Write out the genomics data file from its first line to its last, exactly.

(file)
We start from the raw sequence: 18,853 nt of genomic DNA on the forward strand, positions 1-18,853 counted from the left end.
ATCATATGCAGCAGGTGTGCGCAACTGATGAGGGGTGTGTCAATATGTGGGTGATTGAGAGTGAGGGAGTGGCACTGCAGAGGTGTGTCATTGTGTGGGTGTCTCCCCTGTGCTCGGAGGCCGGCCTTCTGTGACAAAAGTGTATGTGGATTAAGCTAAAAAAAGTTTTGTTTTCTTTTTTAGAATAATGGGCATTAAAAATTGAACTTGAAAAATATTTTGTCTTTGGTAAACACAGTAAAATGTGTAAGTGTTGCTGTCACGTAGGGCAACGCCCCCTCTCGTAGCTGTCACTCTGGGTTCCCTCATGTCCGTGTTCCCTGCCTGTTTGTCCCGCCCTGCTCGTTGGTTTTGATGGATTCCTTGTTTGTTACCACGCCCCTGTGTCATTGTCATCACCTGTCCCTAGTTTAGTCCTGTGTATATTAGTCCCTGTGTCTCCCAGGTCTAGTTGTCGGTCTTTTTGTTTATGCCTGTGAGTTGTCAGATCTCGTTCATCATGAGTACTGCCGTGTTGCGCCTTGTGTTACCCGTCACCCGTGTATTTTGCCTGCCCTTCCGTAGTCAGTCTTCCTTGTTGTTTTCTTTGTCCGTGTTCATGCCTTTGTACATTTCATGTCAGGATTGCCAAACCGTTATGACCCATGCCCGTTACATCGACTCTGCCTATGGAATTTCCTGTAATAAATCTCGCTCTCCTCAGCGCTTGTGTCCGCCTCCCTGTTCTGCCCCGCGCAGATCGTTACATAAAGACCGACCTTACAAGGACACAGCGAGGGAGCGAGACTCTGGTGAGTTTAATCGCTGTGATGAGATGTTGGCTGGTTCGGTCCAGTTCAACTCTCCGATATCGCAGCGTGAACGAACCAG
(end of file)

We start from the raw sequence: 18,853 nt of genomic DNA on the forward strand, positions 1-18,853 counted from the left end.
ATCATATGCAGCAGGTGTGCGCAACTGATGAGGGGTGTGTCAATATGTGGGTGATTGAGAGTGAGGGAGTGGCACTGCAGAGGTGTGTCATTGTGTGGGTGTCTCCCCTGTGCTCGGAGGCCGGCCTTCTGTGACAAAAGTGTATGTGGATTAAGCTAAAAAAAGTTTTGTTTTCTTTTTTAGAATAATGGGCATTAAAAATTGAACTTGAAAAATATTTTGTCTTTGGTAAACACAGTAAAATGTGTAAGTGTTGCTGTCACGTAGGGCAACGCCCCCTCTCGTAGCTGTCACTCTGGGTTCCCTCATGTCCGTGTTCCCTGCCTGTTTGTCCCGCCCTGCTCGTTGGTTTTGATGGATTCCTTGTTTGTTACCACGCCCCTGTGTCATTGTCATCACCTGTCCCTAGTTTAGTCCTGTGTATATTAGTCCCTGTGTCTCCCAGGTCTAGTTGTCGGTCTTTTTGTTTATGCCTGTGAGTTGTCAGATCTCGTTCATCATGAGTACTGCCGTGTTGCGCCTTGTGTTACCCGTCACCCGTGTATTTTGCCTGCCCTTCCGTAGTCAGTCTTCCTTGTTGTTTTCTTTGTCCGTGTTCATGCCTTTGTACATTTCATGTCAGGATTGCCAAACCGTTATGACCCATGCCCGTTACATCGACTCTGCCTATGGAATTTCCTGTAATAAATCTCGCTCTCCTCAGCGCTTGTGTCCGCCTCCCTGTTCTGCCCCGCGCAGATCGTTACATAAAGACCGACCTTACAAGGACACAGCGAGGGAGCGAGACTCTGGTGAGTTTAATCGCTGTGATGAGATGTTGGCTGGTTCGGTCCAGTTCAACTCTCCGATATCGCAGCGTGAACGAACCAG